Guest blogpost by Clare Pettigrew
As physios we all know that exercise is universally recommended for everyone with knee OA. But in our rush to avoid what can be seen as “passive” interventions, we often overlook bracing as a useful tool in our kit when considering how to keep our patients with OA moving.
Would this be the case if braces / supports were instead called “movement sustainers” or “activity enablers”?
Like every prescription, a brace will work best when it is the right brace for the right patient at the right time – and like any of our other treatments, we can use our subjective and objective assessments to evaluate whether it is helping to meet our patient’s goals. It wont be for everyone.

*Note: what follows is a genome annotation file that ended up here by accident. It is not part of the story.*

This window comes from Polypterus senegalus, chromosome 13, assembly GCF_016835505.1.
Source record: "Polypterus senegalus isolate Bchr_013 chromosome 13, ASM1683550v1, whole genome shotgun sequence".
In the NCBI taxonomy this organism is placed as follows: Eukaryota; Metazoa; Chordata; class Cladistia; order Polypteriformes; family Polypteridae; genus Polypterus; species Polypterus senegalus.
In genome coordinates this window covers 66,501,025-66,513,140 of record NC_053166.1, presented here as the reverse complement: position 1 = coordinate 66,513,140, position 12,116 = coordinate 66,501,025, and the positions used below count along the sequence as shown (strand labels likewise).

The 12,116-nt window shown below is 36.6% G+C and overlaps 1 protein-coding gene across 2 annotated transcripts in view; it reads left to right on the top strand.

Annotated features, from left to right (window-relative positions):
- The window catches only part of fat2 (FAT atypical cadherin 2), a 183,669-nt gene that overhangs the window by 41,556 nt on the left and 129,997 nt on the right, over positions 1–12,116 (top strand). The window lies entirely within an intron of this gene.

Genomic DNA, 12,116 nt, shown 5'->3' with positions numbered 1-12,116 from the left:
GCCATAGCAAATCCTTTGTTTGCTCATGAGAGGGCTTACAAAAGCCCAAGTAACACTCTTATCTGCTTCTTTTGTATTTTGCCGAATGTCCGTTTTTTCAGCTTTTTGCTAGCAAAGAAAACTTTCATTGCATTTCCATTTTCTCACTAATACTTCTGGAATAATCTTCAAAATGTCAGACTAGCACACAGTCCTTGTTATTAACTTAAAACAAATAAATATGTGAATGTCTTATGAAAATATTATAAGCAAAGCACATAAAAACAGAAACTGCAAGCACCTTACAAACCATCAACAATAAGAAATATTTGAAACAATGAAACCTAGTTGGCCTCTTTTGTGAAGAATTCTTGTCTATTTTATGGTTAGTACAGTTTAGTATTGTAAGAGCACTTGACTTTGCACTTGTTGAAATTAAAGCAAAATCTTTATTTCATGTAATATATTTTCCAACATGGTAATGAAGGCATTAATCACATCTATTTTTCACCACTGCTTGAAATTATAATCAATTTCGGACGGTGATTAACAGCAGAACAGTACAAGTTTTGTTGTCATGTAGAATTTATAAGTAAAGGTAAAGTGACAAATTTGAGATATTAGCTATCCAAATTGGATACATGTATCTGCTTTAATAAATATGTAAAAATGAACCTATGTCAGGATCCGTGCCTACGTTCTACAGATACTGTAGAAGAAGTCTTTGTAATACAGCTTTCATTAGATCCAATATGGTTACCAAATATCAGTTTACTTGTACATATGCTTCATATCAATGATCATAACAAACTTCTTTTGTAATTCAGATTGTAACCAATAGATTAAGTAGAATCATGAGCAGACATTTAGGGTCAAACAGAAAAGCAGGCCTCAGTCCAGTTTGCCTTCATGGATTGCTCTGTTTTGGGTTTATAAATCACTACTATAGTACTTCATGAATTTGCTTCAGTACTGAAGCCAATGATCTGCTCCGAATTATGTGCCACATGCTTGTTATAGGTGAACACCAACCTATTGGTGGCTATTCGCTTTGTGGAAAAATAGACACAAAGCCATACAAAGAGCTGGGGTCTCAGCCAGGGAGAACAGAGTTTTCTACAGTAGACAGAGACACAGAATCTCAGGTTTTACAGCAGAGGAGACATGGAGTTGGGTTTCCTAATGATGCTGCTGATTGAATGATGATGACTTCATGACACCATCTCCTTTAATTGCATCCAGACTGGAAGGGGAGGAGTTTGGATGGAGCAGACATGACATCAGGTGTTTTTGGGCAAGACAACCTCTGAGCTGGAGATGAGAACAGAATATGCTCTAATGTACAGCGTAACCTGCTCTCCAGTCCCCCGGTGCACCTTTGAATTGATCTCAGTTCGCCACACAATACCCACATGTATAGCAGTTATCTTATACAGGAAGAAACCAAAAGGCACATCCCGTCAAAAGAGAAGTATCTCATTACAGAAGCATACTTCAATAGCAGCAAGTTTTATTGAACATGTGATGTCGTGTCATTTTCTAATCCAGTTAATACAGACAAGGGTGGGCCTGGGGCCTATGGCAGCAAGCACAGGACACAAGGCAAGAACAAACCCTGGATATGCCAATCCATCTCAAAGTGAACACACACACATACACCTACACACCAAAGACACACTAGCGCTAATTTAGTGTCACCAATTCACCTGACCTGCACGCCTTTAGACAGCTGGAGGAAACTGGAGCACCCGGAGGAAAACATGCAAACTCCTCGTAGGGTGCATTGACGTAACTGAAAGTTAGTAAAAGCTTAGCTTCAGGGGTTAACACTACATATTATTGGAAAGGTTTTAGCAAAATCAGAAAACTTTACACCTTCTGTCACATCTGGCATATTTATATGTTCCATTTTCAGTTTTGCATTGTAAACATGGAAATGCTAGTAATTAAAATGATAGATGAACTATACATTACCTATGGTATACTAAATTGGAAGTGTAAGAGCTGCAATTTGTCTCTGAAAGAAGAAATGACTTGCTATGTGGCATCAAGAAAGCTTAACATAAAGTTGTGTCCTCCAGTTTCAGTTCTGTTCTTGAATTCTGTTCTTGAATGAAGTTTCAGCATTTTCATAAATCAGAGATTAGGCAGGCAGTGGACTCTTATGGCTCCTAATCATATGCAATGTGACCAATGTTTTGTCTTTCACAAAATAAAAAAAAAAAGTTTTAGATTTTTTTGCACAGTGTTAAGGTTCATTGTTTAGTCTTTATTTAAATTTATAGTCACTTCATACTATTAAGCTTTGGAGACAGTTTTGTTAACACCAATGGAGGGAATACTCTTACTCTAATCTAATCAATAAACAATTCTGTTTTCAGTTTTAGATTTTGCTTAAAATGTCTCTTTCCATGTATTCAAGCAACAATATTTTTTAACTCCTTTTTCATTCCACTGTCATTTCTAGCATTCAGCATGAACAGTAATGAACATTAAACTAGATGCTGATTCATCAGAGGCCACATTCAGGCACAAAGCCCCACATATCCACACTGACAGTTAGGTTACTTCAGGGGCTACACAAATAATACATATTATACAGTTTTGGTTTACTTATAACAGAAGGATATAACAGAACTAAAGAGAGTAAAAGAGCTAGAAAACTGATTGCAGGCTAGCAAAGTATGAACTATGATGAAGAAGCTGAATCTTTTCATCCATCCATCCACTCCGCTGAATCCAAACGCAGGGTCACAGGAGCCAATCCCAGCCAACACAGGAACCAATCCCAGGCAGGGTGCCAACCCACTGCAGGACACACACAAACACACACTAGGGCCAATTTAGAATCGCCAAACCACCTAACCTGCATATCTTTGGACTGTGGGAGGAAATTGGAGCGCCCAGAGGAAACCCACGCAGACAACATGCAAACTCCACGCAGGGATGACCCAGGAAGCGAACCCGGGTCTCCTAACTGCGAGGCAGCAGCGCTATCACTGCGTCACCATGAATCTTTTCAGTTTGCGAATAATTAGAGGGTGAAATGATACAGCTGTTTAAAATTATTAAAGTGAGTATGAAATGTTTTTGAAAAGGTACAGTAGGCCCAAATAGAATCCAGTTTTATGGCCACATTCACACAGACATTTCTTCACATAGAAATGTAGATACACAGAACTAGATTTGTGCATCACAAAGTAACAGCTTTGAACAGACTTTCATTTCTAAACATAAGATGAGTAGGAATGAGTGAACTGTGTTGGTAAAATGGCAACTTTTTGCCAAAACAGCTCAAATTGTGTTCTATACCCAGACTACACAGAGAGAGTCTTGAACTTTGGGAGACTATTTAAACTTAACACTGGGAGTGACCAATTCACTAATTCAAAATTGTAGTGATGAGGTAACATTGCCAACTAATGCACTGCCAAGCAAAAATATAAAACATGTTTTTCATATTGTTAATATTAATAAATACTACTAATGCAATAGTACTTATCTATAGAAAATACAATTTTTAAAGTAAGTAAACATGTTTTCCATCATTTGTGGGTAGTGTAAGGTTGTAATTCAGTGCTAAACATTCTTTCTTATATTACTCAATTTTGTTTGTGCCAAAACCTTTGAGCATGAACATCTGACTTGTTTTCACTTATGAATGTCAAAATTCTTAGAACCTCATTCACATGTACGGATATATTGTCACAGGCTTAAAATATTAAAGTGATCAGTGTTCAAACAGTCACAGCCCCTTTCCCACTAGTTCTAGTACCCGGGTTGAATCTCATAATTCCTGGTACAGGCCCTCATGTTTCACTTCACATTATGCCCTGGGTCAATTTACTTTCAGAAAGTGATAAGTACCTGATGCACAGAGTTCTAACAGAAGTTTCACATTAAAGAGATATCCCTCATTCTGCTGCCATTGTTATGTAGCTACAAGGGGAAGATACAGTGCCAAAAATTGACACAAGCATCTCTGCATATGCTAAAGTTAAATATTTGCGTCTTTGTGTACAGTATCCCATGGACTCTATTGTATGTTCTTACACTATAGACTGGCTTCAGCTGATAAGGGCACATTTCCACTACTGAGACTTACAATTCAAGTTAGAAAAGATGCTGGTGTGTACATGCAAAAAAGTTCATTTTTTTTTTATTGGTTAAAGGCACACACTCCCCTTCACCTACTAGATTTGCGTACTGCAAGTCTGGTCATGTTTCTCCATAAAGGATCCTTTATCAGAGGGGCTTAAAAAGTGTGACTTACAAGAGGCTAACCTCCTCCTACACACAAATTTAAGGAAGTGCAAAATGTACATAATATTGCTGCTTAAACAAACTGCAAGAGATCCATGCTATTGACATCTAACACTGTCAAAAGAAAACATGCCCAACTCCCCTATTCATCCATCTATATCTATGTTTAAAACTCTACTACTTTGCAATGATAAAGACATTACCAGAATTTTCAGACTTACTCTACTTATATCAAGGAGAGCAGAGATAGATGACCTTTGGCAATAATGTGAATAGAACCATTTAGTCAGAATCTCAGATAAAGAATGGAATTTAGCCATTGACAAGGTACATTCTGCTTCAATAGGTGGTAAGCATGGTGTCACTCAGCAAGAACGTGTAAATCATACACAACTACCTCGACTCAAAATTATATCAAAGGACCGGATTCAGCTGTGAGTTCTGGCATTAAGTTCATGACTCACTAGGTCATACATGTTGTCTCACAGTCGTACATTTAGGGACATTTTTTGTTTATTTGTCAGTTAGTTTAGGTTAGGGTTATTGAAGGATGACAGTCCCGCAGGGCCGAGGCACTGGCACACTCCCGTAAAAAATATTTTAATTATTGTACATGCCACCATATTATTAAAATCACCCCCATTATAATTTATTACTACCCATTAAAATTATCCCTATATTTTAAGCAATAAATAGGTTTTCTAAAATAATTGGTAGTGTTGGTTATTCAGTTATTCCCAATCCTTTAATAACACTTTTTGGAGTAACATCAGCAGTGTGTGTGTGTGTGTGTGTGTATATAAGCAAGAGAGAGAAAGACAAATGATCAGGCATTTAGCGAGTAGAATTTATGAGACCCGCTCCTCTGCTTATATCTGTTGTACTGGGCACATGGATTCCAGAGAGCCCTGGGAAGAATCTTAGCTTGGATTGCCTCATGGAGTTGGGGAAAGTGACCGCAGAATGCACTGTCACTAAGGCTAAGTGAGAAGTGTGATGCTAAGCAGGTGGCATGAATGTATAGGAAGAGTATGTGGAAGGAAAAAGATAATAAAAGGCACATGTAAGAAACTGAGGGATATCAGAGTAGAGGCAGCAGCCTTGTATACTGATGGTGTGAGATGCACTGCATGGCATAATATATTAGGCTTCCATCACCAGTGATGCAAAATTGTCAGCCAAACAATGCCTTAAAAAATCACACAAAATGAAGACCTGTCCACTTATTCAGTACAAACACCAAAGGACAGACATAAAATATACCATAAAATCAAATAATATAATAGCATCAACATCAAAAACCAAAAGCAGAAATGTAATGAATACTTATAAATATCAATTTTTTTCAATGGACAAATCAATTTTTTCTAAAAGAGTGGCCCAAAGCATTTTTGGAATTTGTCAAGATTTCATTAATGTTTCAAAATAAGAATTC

As the waiting times for joint replacement get longer and with a winter of lockdown-restricted activity ahead of us when we can see our patients less than we might like, perhaps we need to consider modern bracing as possible facilitator to keeping our patients moving and getting stronger?
Clare’s clinic, Physio Ecosse is the Scottish fitting centre for DonJoy knee braces (other braces are of course available!) and Clare has more years of fitting braces that she might care to admit, so she has a good idea of what brace will and won’t work, for who and when. So if anyone is thinking they have a patient who might benefit from bracing, but isn’t sure where to start, contact Clare at firstname.lastname@example.org.
You can book an appointment with Clare at physiosonline.co.uk/physiotherapist/clare-pettigrew/